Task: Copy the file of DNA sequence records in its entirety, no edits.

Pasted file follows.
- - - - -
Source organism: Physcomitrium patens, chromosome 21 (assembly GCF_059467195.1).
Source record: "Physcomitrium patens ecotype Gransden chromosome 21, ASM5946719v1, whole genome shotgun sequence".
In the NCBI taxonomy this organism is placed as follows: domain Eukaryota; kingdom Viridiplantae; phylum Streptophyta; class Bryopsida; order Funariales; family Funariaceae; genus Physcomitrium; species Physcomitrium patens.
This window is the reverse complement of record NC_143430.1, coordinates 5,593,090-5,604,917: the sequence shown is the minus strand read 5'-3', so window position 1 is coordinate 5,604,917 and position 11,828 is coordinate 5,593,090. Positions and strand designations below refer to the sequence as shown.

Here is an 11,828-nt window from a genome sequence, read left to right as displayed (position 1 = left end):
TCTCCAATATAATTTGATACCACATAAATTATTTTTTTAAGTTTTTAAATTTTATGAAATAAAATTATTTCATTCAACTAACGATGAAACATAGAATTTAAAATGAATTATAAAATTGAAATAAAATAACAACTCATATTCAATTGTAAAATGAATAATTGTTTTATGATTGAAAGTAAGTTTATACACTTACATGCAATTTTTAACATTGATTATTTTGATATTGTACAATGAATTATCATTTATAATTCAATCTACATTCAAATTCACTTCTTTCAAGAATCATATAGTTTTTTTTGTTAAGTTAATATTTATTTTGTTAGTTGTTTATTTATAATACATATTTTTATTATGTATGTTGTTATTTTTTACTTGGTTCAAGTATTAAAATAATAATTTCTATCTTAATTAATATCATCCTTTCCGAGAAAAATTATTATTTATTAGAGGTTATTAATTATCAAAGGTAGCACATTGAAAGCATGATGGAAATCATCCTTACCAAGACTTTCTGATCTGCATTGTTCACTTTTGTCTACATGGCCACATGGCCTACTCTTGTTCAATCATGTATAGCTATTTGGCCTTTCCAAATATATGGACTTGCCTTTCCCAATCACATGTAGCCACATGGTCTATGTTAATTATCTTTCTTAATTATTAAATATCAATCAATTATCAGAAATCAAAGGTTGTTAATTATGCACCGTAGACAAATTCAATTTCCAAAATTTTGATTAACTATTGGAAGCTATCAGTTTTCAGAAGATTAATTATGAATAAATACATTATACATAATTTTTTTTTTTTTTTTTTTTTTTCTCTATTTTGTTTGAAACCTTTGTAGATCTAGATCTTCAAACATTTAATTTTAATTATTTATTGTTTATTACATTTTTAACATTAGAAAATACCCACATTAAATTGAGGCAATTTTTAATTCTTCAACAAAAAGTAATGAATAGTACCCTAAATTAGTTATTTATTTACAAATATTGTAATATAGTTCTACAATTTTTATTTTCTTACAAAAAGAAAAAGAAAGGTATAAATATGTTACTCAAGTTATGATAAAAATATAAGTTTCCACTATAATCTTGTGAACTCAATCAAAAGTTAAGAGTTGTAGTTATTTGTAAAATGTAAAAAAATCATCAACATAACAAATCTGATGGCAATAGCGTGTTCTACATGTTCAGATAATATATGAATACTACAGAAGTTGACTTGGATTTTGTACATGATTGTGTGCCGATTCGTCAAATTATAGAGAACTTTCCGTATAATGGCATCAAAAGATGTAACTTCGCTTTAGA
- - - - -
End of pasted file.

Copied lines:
Source organism: Physcomitrium patens, chromosome 21 (assembly GCF_059467195.1).
Source record: "Physcomitrium patens ecotype Gransden chromosome 21, ASM5946719v1, whole genome shotgun sequence".
In the NCBI taxonomy this organism is placed as follows: domain Eukaryota; kingdom Viridiplantae; phylum Streptophyta; class Bryopsida; order Funariales; family Funariaceae; genus Physcomitrium; species Physcomitrium patens.
This window is the reverse complement of record NC_143430.1, coordinates 5,593,090-5,604,917: the sequence shown is the minus strand read 5'-3', so window position 1 is coordinate 5,604,917 and position 11,828 is coordinate 5,593,090. Positions and strand designations below refer to the sequence as shown.

Here is an 11,828-nt window from a genome sequence, read left to right as displayed (position 1 = left end):
TCTCCAATATAATTTGATACCACATAAATTATTTTTTTAAGTTTTTAAATTTTATGAAATAAAATTATTTCATTCAACTAACGATGAAACATAGAATTTAAAATGAATTATAAAATTGAAATAAAATAACAACTCATATTCAATTGTAAAATGAATAATTGTTTTATGATTGAAAGTAAGTTTATACACTTACATGCAATTTTTAACATTGATTATTTTGATATTGTACAATGAATTATCATTTATAATTCAATCTACATTCAAATTCACTTCTTTCAAGAATCATATAGTTTTTTTTGTTAAGTTAATATTTATTTTGTTAGTTGTTTATTTATAATACATATTTTTATTATGTATGTTGTTATTTTTTACTTGGTTCAAGTATTAAAATAATAATTTCTATCTTAATTAATATCATCCTTTCCGAGAAAAATTATTATTTATTAGAGGTTATTAATTATCAAAGGTAGCACATTGAAAGCATGATGGAAATCATCCTTACCAAGACTTTCTGATCTGCATTGTTCACTTTTGTCTACATGGCCACATGGCCTACTCTTGTTCAATCATGTATAGCTATTTGGCCTTTCCAAATATATGGACTTGCCTTTCCCAATCACATGTAGCCACATGGTCTATGTTAATTATCTTTCTTAATTATTAAATATCAATCAATTATCAGAAATCAAAGGTTGTTAATTATGCACCGTAGACAAATTCAATTTCCAAAATTTTGATTAACTATTGGAAGCTATCAGTTTTCAGAAGATTAATTATGAATAAATACATTATACATAATTTTTTTTTTTTTTTTTTTTTTTCTCTATTTTGTTTGAAACCTTTGTAGATCTAGATCTTCAAACATTTAATTTTAATTATTTATTGTTTATTACATTTTTAACATTAGAAAATACCCACATTAAATTGAGGCAATTTTTAATTCTTCAACAAAAAGTAATGAATAGTACCCTAAATTAGTTATTTATTTACAAATATTGTAATATAGTTCTACAATTTTTATTTTCTTACAAAAAGAAAAAGAAAGGTATAAATATGTTACTCAAGTTATGATAAAAATATAAGTTTCCACTATAATCTTGTGAACTCAATCAAAAGTTAAGAGTTGTAGTTATTTGTAAAATGTAAAAAAATCATCAACATAACAAATCTGATGGCAATAGCGTGTTCTACATGTTCAGATAATATATGAATACTACAGAAGTTGACTTGGATTTTGTACATGATTGTGTGCCGATTCGTCAAATTATAGAGAACTTTCCGTATAATGGCATCAAAAGATGTAACTTCGCTTTAGA